Change time zone for date/time data, in Google Spreadsheets

In Software Engineering, Snippet

This is a follow-up post to “Change time zone for column of time data, in Google Spreadsheets“, which defined a function called convertTimeZone. This function programmatically got values (presumably formatted as a date time) from a range of cells in a Google Spreadsheet, then converted those values to another time zone. The function convertTimeZone was then used  in another post: “Import and auto-update RSS feed, and keep history, in Google Spreadsheets“. convertTimeZone did not work as a formula inside Google Spreadsheets.

In this post, I experiment with using convertTimeZone as a Google Spreadsheets formula.

Basically… the only thing that needed to be done was use the built-in function Utilities.formatDate(date, timeZone, format) and return its output.

 * Converts a datetime to another time zone.
 * @param {string} dateIn a string formatted as a datetime, as described above
 * @param {string} timezone an Olson ID, enclosed by quotation marks
 * @return {string} a datetime object formatted as "EEE, MMM dd yyyy HH:mm:ss z"
function convertTimeZone(dateIn, timezone) {
  var dateOut = Utilities.formatDate(new Date(dateIn), timezone, "EEE, MMM dd yyyy HH:mm:ss z");
  return dateOut;

After adding this code snippet into the Script Editor of a Google Spreadsheet, the function =convertTimeZone("A1", "GMT") can be used, where "A1" and "GMT" are example parameters.

I honestly thought it was going to be this simple.  It’s not. Especially when dealing with dates and times, and especially when working with them in a spreadsheet app (any spreadsheet app).

Some examples:

[table width=”100%”]
#,date/time[attr style=”align:left;”],formula[attr style=”align:left;”],convertTimeZone[attr style=”align:left;”],status[attr style=”align:left;”]
1,9/5/2012 14:00:00,”=convertTimeZone($A1, ""Asia/Bangkok"")“,”Thu, Sep 06 2012 04:00:00 ICT”,Depends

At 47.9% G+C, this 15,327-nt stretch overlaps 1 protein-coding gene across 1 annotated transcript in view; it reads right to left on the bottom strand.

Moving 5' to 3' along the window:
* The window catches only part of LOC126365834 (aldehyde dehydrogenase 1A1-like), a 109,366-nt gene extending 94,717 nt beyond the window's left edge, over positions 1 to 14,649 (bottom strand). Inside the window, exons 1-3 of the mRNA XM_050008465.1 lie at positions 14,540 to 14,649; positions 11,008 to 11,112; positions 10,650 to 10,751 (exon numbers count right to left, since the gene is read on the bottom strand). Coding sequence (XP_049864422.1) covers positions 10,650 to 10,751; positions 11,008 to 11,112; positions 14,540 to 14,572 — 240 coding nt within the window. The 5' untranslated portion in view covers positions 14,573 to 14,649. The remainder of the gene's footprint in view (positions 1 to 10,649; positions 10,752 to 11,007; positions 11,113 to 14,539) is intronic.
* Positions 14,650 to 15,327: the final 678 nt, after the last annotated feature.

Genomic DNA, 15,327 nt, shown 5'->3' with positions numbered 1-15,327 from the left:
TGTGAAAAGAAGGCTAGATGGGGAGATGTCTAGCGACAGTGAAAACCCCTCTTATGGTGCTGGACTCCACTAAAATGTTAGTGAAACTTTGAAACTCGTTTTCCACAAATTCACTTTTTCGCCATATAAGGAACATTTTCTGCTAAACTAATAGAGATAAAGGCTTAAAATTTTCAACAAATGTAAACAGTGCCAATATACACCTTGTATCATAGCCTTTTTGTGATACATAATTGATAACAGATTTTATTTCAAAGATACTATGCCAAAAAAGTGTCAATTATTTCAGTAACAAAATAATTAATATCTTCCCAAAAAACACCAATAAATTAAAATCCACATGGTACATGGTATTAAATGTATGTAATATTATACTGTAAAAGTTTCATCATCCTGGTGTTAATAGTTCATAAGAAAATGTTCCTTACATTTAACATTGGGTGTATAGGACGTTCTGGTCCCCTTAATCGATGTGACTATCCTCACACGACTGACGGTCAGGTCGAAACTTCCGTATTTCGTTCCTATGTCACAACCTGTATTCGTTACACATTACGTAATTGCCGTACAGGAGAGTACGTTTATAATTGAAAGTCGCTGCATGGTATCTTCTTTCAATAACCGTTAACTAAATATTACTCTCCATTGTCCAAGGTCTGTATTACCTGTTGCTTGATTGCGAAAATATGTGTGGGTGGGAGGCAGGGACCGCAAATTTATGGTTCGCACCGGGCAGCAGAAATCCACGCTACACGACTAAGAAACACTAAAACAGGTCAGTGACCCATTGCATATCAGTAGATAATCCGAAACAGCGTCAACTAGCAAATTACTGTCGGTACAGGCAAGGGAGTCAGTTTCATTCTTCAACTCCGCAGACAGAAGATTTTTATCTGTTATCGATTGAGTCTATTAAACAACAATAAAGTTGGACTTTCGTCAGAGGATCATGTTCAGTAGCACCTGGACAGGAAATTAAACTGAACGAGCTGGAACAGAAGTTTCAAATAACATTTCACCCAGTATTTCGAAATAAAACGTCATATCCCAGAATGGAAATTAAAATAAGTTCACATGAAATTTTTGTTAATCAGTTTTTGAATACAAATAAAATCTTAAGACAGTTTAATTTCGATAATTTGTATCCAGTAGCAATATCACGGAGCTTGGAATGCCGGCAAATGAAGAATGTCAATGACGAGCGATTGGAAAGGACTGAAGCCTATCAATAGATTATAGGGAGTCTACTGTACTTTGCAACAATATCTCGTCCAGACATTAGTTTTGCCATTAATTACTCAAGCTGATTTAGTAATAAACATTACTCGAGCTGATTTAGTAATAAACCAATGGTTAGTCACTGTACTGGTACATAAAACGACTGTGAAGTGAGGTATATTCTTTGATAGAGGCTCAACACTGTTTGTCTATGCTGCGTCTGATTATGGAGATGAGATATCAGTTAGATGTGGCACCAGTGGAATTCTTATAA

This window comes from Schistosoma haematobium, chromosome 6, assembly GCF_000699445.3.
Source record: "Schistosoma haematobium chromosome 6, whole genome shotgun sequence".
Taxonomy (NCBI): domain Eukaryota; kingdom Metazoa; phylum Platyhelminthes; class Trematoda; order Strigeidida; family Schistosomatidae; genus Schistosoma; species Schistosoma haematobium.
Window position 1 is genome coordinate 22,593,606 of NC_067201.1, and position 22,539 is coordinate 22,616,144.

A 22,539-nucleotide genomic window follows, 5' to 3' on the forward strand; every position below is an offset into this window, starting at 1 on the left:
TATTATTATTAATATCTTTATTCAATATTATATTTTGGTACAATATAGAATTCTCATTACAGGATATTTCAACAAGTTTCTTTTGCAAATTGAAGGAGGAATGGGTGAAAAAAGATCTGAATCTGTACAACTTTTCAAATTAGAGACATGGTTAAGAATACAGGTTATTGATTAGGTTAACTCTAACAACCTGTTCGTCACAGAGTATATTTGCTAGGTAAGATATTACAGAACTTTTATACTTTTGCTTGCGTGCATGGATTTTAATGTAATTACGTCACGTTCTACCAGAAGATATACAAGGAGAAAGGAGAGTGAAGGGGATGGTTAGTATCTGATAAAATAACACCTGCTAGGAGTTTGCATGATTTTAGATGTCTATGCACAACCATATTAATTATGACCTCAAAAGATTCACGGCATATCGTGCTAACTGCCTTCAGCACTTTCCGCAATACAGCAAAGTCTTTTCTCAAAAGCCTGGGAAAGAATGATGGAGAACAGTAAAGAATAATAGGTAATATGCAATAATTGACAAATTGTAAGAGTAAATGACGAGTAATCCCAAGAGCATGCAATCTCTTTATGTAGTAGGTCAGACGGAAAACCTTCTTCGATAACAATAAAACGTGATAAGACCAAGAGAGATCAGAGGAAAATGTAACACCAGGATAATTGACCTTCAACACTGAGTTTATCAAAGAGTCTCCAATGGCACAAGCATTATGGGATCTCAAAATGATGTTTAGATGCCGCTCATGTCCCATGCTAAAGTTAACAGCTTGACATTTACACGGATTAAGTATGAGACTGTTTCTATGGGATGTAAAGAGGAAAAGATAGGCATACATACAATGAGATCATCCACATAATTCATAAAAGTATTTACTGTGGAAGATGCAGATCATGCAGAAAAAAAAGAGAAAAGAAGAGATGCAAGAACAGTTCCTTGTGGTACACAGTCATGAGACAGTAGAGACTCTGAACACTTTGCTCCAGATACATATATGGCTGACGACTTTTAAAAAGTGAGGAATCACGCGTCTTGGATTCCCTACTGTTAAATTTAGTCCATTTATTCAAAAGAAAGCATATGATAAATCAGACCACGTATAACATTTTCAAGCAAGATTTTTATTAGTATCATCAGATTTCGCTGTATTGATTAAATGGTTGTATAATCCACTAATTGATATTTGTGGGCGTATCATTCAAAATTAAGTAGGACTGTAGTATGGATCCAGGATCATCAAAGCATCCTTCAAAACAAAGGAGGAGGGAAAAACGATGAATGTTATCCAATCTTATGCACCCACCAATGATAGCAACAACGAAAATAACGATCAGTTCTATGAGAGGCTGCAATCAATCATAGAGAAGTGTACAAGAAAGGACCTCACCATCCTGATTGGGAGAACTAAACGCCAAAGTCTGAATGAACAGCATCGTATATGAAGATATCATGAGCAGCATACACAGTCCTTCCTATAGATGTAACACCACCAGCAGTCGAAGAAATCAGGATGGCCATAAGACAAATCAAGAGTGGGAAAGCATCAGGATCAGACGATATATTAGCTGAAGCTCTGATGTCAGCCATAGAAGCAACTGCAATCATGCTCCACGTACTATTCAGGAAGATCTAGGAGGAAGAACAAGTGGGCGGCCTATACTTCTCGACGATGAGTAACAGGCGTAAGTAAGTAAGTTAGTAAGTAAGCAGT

2,9/5/2012 14:00:00 EDT,”=convertTimeZone($A2, ""Asia/Bangkok"")“,”Thu, Sep 06 2012 01:00:00 ICT”,CORRECT
3,9/6/2012 4:00:00 ICT,”=convertTimeZone($A3, ""America/Lima"")“,”Wed, Dec 31 1969 19:00:00 PET”,Does not work
4,”9/6/2012 4:00:00 “”Asia/Bangkok”””,”=convertTimeZone($A4, ""America/Lima"")“,”Wed, Dec 31 1969 19:00:00 PET”,Does not work
5,9/6/2012 4:00:00 Asia/Bangkok,”=convertTimeZone($A5, ""America/Lima"")“,”Wed, Dec 31 1969 19:00:00 PET”,Does not work
6,9/6/2012 4:00:00 TH,”=convertTimeZone($A6, ""America/Lima"")“,”Thu, Sep 06 2012 06:00:00 PET”,Wrong!
7,9/6/2012 4:00:00 GMT+07:00,”=convertTimeZone($A7, ""America/Lima"")“,”Wed, Sep 05 2012 16:00:00 PET”,CORRECT
8,9/5/2012 14:00:00 GMT-07:00,”=convertTimeZone($A8, ""Asia/Bangkok"")“,”Thu, Sep 06 2012 04:00:00 ICT”,CORRECT
9,31/1/2012 14:00:00,”=convertTimeZone($A9, ""Asia/Bangkok"")“,”Wed, Jul 02 2014 04:00:00 ICT”,Wrong input date format

As you can see, there are several caveats to using Utilities.formatDate. All of the ones I found dealt with how the input date/time is formatted. This was not previously a problem for me because I was using Utilities.formatDate on date/times automatically generated from RSS feeds. These date/times were pretty strictly formatted. Human-inputted date/time formats are much less predictable.

Here are some caveats I discovered:

  1. Input date must be formatted "MMM dd yyyy" or "mm/dd/yyyy".
  2. Input must contain a date, or “Jan 1, 1970” is assumed.
  3. Input time must be formatted "HH:mm", "hh:mm a", where a denotes AM/PM.
  4. Input time format can include seconds or time zone, e.g. "HH:mm:ss z", "hh:mm a z", where z denotes time zone.
  5. If input time does not include a time zone, the spreadsheet’s time zone at creation (mentioned before) is used.
  6. Timezone must be a Olson ID: